The local historian's table book, of remarkable occurrences, historical facts, traditions, legendary and descriptive ballads [&c.] connected with the counties of Newcastle-upon-Tyne, Northumberland and Durham. Legendary division, Volume 1

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J.R. Smith, 1843 - Ballads, English
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Page 99 - In thoughts from the visions of the night, when deep sleep falleth on men, fear came upon me, and trembling, which made all my bones to shake. Then a spirit passed before my face ; the hair of my flesh stood up...
Page 262 - The manner of the carriage is by laying rails of timber from the colliery down to the river, exactly straight and parallel; and bulky carts are made with four rowlets fitting these rails ; whereby the carriage is so easy that one horse will draw down four or five chaldron of coals, and is an immense benefit to the coal merchants.
Page 339 - He had a patient lying at death's door, Some three miles from the town, it might be four ; To whom, one evening, Bolus sent an article, In pharmacy that's called cathartical ; And, on the label of the stuff, He wrote this verse, Which one would think was clear enough And terse: — ' When taken, To be well shaken.
Page 223 - And may at last my weary age Find out the peaceful hermitage, The hairy gown and mossy cell, Where I may sit and rightly spell Of every star that heaven doth shew, And every herb that sips the dew, Till old experience do attain To something like prophetic strain.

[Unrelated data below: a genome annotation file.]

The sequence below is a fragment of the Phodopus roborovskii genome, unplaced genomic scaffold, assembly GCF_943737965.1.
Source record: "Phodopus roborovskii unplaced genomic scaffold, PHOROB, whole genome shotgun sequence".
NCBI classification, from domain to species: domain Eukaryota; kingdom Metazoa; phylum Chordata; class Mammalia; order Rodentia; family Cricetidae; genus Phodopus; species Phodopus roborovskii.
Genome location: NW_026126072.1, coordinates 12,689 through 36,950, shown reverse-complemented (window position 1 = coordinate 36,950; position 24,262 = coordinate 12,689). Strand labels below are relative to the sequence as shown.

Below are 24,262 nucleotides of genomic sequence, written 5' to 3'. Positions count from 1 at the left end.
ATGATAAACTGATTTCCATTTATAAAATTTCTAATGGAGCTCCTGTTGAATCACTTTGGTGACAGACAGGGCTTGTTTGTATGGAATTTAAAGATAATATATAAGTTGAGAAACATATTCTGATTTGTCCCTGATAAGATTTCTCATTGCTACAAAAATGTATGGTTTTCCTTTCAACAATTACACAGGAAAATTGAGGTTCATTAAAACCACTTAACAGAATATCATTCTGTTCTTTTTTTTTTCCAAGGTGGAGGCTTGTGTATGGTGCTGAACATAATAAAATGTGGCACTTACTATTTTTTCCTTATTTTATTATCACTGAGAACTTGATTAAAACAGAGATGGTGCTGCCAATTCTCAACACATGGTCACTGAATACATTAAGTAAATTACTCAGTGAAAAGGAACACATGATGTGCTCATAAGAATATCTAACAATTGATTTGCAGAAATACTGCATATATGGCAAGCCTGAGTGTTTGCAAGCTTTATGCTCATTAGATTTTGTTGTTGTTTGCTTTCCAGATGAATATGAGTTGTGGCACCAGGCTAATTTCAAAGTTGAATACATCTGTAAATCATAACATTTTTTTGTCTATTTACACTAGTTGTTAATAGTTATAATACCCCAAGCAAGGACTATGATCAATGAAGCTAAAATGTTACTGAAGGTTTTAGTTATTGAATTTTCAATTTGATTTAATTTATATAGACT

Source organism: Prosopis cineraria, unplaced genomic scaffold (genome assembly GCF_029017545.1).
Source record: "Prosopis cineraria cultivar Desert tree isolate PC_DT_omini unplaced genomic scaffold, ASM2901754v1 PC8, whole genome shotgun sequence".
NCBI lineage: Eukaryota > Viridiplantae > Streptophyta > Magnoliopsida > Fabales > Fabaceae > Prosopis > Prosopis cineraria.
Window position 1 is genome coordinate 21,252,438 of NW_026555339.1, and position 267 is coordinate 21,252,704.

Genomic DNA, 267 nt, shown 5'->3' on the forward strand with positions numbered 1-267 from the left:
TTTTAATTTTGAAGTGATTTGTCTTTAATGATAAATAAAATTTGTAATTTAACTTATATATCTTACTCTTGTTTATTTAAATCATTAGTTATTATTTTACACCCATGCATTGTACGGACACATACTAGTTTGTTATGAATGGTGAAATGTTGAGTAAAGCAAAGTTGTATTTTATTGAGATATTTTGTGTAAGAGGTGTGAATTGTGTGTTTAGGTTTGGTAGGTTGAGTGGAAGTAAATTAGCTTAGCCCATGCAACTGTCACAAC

Page 287 - And at evening let them return; and let them make a noise like a dog, and go round about the city.
Page 157 - The spear-strewn path to Fame's abode, Encircled with a sanguine flood ; And thought I heard the mingling hum, When, croaking hoarse, the birds of carrion come Afar, on rustling wing, to feast on English blood. Rude Border Chiefs, of mighty name, And iron soul, who sternly tore The blossoms from the tree of fame, And purpled deep their tints with gore...
Page 182 - The young and tender stalk Ne'er bends when we do walk : Yet in the morning may be seen Where we the night before have been.
Page 182 - Hand in hand let's dance around, For this place is fairy ground. When mortals are at rest And snoring in their nest, Unheard and unespy'd, Through key-holes we do glide; Over tables, stools, and shelves, We trip it with our fairy elves.
Page 182 - Pearly drops of dew we drink, In acorn cups, fill'd to the brink.
Page 13 - As they pass'd the Chapel Garth. They buried him at the mirk midnight, When the dew fell cold and still, When the aspin gray forgot to play, And the mist clung to the hill. They dug his grave but a bare foot deep, By the edge of the Nine-Stane Burn, And they cover'd him o'er with the heatherflower, The moss, and the lady fern. A gray friar staid upon the grave, And sang till the morning tide, And a friar shall sing for Barthram's soul, While the Headless Cross shall bide.

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